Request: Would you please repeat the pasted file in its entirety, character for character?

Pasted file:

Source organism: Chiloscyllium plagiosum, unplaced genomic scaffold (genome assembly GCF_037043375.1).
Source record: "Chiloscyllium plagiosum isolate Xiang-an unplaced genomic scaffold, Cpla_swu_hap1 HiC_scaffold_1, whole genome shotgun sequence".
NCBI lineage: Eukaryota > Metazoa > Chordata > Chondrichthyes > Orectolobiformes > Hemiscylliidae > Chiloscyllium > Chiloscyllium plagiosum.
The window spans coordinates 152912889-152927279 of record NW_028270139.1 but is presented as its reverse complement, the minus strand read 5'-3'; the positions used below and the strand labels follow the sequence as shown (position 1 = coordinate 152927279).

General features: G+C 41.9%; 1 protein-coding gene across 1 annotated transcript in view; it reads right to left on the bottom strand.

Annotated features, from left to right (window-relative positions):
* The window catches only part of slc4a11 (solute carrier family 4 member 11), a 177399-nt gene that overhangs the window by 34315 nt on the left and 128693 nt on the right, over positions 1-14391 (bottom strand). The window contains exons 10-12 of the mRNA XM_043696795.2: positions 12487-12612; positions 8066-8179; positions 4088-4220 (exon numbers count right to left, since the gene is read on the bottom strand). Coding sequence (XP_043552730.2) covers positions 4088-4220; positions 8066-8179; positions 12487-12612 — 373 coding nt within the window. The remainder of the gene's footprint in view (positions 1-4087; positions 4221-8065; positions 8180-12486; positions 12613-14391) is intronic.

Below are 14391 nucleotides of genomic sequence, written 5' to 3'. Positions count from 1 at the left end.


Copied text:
Source organism: Chiloscyllium plagiosum, unplaced genomic scaffold (genome assembly GCF_037043375.1).
Source record: "Chiloscyllium plagiosum isolate Xiang-an unplaced genomic scaffold, Cpla_swu_hap1 HiC_scaffold_1, whole genome shotgun sequence".
NCBI lineage: Eukaryota > Metazoa > Chordata > Chondrichthyes > Orectolobiformes > Hemiscylliidae > Chiloscyllium > Chiloscyllium plagiosum.
The window spans coordinates 152912889-152927279 of record NW_028270139.1 but is presented as its reverse complement, the minus strand read 5'-3'; the positions used below and the strand labels follow the sequence as shown (position 1 = coordinate 152927279).

General features: G+C 41.9%; 1 protein-coding gene across 1 annotated transcript in view; it reads right to left on the bottom strand.

Annotated features, from left to right (window-relative positions):
* The window catches only part of slc4a11 (solute carrier family 4 member 11), a 177399-nt gene that overhangs the window by 34315 nt on the left and 128693 nt on the right, over positions 1-14391 (bottom strand). The window contains exons 10-12 of the mRNA XM_043696795.2: positions 12487-12612; positions 8066-8179; positions 4088-4220 (exon numbers count right to left, since the gene is read on the bottom strand). Coding sequence (XP_043552730.2) covers positions 4088-4220; positions 8066-8179; positions 12487-12612 — 373 coding nt within the window. The remainder of the gene's footprint in view (positions 1-4087; positions 4221-8065; positions 8180-12486; positions 12613-14391) is intronic.

Below are 14391 nucleotides of genomic sequence, written 5' to 3'. Positions count from 1 at the left end.